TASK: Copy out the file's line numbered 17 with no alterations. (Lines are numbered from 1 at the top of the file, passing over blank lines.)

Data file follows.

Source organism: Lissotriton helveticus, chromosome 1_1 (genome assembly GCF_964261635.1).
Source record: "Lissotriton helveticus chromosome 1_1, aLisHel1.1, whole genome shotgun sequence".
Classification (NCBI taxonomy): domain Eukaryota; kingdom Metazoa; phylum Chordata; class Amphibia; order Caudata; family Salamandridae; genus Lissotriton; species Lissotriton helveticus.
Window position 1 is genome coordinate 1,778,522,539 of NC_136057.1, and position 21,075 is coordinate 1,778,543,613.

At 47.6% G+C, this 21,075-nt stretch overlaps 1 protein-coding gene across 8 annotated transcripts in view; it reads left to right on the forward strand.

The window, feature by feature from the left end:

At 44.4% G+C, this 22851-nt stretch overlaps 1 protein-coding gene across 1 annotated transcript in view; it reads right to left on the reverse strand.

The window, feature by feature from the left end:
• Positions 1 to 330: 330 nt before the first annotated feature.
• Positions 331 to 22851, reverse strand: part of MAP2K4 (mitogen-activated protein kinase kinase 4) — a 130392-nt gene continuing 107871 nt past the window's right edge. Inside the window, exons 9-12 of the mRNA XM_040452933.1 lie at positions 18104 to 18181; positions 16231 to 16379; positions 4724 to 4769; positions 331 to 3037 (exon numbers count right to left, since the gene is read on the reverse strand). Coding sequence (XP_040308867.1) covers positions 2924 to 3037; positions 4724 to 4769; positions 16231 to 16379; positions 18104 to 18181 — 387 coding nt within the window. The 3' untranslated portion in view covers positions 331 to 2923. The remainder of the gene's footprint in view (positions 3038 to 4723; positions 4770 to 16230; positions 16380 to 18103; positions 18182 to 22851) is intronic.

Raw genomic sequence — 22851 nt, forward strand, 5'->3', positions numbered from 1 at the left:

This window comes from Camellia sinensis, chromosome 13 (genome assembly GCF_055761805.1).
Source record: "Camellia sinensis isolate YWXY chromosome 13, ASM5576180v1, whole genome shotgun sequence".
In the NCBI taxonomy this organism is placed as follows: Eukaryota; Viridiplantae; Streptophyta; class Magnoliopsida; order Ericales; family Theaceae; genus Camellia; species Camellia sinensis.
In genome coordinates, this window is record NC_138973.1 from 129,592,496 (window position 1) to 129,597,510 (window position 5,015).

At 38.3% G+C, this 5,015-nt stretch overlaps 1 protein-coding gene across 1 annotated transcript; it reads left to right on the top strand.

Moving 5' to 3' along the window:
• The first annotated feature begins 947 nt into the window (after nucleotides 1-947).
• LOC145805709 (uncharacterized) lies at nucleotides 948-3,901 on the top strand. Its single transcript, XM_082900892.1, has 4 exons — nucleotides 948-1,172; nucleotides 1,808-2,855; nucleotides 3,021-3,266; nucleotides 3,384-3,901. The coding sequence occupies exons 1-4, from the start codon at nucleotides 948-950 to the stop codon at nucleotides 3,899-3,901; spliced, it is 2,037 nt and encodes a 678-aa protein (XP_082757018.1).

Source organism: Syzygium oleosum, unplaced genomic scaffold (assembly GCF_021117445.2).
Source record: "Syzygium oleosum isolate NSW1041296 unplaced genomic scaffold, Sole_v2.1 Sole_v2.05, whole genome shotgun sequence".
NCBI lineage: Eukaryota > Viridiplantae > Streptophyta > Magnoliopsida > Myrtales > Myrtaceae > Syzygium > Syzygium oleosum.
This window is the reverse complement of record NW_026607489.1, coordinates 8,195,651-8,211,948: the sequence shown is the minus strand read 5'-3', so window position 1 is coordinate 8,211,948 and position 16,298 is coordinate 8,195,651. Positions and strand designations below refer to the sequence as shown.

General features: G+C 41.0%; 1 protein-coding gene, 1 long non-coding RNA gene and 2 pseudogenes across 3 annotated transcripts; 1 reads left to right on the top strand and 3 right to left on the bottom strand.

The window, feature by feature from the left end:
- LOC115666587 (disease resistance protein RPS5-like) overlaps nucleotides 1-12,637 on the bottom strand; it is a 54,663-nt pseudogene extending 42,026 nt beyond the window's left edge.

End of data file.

Moving 5' to 3' along the window: